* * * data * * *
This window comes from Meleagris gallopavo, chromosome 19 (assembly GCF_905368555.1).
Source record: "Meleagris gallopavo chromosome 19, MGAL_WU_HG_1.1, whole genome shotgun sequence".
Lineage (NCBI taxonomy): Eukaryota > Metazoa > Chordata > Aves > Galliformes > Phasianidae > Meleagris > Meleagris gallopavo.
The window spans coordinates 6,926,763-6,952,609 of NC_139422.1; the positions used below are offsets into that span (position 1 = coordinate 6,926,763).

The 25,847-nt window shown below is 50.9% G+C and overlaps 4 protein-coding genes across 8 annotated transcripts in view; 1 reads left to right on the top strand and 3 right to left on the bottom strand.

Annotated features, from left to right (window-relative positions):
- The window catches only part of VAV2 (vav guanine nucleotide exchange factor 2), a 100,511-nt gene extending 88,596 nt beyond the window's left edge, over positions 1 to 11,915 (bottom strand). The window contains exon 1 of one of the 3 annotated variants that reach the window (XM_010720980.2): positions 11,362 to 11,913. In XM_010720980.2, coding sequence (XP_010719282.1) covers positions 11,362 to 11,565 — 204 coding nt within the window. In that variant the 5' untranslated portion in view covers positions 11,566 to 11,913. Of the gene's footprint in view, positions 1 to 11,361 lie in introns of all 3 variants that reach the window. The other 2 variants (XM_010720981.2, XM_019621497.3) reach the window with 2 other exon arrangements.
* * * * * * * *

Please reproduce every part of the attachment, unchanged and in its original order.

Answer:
This window comes from Meleagris gallopavo, chromosome 19 (assembly GCF_905368555.1).
Source record: "Meleagris gallopavo chromosome 19, MGAL_WU_HG_1.1, whole genome shotgun sequence".
Lineage (NCBI taxonomy): Eukaryota > Metazoa > Chordata > Aves > Galliformes > Phasianidae > Meleagris > Meleagris gallopavo.
The window spans coordinates 6,926,763-6,952,609 of NC_139422.1; the positions used below are offsets into that span (position 1 = coordinate 6,926,763).

The 25,847-nt window shown below is 50.9% G+C and overlaps 4 protein-coding genes across 8 annotated transcripts in view; 1 reads left to right on the top strand and 3 right to left on the bottom strand.

Annotated features, from left to right (window-relative positions):
- The window catches only part of VAV2 (vav guanine nucleotide exchange factor 2), a 100,511-nt gene extending 88,596 nt beyond the window's left edge, over positions 1 to 11,915 (bottom strand). The window contains exon 1 of one of the 3 annotated variants that reach the window (XM_010720980.2): positions 11,362 to 11,913. In XM_010720980.2, coding sequence (XP_010719282.1) covers positions 11,362 to 11,565 — 204 coding nt within the window. In that variant the 5' untranslated portion in view covers positions 11,566 to 11,913. Of the gene's footprint in view, positions 1 to 11,361 lie in introns of all 3 variants that reach the window. The other 2 variants (XM_010720981.2, XM_019621497.3) reach the window with 2 other exon arrangements.